Given the USDA projected 2008 crop year stocks-to-use ratio of 9.1 percent and if the price bump we saw in the 2007 crop year continues, we would expect a price of $4.30.
Keeping the ethanol and index effects of 2007, the model estimate of $4.30 per bushel for the 2008 crop is 40 cents below the midpoint of USDA’s projected price of $4.70 and some 65 cents above today’s southern Minnesota/northern Iowa cash corn price. Cash prices here in Tennessee are similar.
But is it reasonable to assume that the ethanol and index fund effects will have the same price-expanding effects in 2008 as they had in 2007?
From all appearances the index funds are continuing to bail out as oil prices dropped precipitously. Upward pressure on crop prices due to the index funds seem unlikely for the 2008 crop, the reverse is more likely.
In addition, it would appear that US and world markets have by now accounted for the 4 billion bushels being consumed by the ethanol industry. But we need to take into account that the 2008 season average price will be affected by farmers who took advantage of the high April to July prices and sold a portion of their 2008 harvest.
Taking all these factors into account, especially the fact that some farmers sold early when prices were well above where they are now, suppose the net price effect is the same 92 cent price bump that farmers received in 2006 (not 2007). With that price bump, the model would project a season average price of $3.13.
Without the 92 cent bump, the season average price could be $2.21, a frightening thought.
The question that has been wracking our brains is, “What is out there to stop the price from falling that far?”
Under the current farm legislation we can’t depend upon the non-recourse loan rate to put a floor under prices like it did when a new plateau was established in the mid-1970s. In addition we aren’t likely to see the kind of double-digit inflation that drove up the price of everything in the 70s.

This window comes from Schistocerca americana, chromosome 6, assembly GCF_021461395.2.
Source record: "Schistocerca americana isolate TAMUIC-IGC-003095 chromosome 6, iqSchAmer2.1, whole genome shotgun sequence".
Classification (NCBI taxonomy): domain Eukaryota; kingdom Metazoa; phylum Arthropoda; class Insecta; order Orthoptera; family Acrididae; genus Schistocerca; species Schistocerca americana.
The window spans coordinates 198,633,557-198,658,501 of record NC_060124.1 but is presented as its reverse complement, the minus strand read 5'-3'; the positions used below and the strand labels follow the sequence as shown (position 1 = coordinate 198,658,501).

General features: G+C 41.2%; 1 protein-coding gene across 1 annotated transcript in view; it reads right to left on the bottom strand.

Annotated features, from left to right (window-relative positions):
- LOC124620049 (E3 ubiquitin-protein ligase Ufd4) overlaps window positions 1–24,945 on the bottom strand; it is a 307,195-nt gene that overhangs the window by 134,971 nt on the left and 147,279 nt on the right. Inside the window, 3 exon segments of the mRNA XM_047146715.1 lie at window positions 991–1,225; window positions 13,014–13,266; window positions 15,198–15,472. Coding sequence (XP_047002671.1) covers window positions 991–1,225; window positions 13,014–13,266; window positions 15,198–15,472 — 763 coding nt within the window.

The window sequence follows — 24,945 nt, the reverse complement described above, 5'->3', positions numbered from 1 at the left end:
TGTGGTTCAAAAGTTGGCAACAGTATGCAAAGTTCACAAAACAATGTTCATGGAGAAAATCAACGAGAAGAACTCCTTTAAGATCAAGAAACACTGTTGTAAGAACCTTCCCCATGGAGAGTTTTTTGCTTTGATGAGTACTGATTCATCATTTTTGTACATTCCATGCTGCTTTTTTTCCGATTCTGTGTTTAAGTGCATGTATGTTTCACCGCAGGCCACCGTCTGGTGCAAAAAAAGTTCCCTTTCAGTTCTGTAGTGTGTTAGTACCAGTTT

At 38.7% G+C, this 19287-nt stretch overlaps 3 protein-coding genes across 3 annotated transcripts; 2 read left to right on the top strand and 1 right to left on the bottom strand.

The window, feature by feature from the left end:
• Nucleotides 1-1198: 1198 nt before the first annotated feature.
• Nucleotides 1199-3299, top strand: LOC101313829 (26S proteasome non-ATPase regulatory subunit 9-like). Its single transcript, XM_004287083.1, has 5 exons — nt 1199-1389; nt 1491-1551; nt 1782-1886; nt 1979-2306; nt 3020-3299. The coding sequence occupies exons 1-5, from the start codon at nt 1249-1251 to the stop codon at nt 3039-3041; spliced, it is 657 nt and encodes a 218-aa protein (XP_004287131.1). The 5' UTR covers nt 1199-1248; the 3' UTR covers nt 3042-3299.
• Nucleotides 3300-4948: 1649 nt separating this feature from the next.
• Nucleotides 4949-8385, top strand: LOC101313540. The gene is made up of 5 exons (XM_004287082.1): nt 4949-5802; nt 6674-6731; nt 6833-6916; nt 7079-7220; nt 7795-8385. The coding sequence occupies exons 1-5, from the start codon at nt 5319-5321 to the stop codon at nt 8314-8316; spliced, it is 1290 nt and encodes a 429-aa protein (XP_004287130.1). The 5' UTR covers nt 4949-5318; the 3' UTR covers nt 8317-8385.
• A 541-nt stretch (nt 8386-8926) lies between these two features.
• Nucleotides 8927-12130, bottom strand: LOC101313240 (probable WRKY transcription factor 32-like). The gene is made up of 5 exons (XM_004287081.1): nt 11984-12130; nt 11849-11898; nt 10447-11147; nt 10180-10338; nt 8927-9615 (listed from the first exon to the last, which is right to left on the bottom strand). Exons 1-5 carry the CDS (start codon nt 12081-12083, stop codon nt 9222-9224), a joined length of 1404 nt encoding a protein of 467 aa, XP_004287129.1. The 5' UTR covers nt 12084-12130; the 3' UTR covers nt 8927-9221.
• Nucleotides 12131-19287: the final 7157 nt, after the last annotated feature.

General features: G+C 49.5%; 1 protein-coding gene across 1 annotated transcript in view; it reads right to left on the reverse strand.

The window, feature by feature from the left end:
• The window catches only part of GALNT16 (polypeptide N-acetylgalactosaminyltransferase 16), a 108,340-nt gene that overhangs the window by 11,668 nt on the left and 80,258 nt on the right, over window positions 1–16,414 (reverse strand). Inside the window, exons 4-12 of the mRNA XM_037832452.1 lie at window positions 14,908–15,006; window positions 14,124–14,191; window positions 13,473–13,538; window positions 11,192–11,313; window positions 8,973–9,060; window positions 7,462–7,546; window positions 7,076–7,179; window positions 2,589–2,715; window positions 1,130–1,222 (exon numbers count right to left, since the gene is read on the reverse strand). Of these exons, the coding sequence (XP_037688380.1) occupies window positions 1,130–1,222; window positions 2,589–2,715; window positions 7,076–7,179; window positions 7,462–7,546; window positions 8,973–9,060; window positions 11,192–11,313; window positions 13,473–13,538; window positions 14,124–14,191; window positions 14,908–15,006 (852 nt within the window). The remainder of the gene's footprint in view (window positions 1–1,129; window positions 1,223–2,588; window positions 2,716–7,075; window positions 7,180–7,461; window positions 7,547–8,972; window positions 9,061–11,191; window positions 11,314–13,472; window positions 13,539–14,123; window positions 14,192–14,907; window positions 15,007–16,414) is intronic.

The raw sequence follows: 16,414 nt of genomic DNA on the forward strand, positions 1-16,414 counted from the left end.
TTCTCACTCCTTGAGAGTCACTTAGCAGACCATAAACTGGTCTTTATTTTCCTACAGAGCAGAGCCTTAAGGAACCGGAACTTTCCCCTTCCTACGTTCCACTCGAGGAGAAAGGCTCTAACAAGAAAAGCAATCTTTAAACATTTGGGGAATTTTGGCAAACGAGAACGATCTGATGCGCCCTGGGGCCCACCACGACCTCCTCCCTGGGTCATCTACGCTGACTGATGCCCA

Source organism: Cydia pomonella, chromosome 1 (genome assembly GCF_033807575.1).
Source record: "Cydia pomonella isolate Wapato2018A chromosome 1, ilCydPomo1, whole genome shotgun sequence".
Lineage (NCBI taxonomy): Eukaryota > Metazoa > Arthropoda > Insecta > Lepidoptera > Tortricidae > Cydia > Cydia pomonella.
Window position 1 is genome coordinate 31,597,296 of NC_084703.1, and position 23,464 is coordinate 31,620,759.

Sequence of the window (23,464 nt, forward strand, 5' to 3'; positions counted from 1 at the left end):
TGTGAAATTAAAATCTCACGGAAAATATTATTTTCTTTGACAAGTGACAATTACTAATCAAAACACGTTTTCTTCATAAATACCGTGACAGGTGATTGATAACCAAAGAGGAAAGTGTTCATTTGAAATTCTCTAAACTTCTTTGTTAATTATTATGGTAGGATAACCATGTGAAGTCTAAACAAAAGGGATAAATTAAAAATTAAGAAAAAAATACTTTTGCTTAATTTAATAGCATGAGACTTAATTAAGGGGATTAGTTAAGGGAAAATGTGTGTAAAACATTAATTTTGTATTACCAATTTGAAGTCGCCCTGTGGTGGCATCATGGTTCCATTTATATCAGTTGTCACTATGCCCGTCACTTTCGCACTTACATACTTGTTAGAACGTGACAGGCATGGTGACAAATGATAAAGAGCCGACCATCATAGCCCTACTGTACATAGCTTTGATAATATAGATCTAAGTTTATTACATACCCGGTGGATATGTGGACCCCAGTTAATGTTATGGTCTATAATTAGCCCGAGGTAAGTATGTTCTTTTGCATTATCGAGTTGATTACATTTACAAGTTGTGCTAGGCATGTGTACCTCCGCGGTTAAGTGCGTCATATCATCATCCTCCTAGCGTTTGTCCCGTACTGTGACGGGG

Some have argued that the current increase in the price of inputs will force crop prices upward. If that were true, we would have no need for the target price or ACRE programs. Both programs are an implicit acknowledgement that crop input price increases will not, in the short-to-medium run (and we are always in the short-to-medium run), result in similar crop output prices.
In the current recessionary environment we do not see any factors that will prevent us from returning to the prices we saw in the 1998-2001 period. Not this year, but as time goes along.
If they do fall that far, farmers will have a few years of protection from the ACRE program.
The only other events that could send prices back upward would be the sudden appearance of a new use for corn or a series of feed grain crop failures around the world.
A new commodity price plateau would be nice, but since the evidence in its favor seems to apply more to the past than the future, it would only seem wise to prepare for the possibility that a new plateau has not been established.
Daryll E. Ray holds the Blasingame Chair of Excellence in Agricultural Policy, Institute of Agriculture, University of Tennessee, and is the Director of UT’s Agricultural Policy Analysis Center (APAC). (865) 974-7407; Fax: (865) 974-7298; firstname.lastname@example.org; http://www.agpolicy.org. Daryll Ray’s column is written with the research and assistance of Harwood D. Schaffer, Research Associate with APAC.